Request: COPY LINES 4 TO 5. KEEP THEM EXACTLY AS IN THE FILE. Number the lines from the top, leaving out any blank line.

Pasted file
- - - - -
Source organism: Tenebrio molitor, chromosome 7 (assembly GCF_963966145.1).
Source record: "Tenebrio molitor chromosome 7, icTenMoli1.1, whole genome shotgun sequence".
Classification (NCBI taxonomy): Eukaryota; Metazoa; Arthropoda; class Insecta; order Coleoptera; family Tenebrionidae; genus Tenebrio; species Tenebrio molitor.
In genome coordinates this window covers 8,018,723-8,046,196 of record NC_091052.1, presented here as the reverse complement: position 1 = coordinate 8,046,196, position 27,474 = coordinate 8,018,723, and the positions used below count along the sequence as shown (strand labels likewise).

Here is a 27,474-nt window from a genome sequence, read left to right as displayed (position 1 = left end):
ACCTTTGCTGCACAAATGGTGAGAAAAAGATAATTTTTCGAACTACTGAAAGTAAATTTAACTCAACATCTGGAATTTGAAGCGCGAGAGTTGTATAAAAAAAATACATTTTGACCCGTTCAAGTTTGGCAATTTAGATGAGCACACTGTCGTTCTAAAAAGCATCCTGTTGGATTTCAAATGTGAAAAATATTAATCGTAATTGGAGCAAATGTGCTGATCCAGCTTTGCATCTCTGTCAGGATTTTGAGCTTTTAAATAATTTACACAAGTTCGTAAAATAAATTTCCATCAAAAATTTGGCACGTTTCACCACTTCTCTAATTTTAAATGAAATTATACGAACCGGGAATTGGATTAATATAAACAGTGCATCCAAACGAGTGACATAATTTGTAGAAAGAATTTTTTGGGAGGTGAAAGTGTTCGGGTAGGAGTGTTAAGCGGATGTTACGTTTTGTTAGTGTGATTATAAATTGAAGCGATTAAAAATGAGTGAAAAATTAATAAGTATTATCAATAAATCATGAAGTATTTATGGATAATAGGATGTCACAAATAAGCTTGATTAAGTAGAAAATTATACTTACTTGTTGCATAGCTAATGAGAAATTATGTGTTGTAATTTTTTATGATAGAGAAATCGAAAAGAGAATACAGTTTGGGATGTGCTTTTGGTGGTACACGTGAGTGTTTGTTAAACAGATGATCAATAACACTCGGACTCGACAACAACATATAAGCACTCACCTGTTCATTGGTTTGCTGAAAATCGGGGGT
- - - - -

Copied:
In genome coordinates this window covers 8,018,723-8,046,196 of record NC_091052.1, presented here as the reverse complement: position 1 = coordinate 8,046,196, position 27,474 = coordinate 8,018,723, and the positions used below count along the sequence as shown (strand labels likewise).

Here is a 27,474-nt window from a genome sequence, read left to right as displayed (position 1 = left end):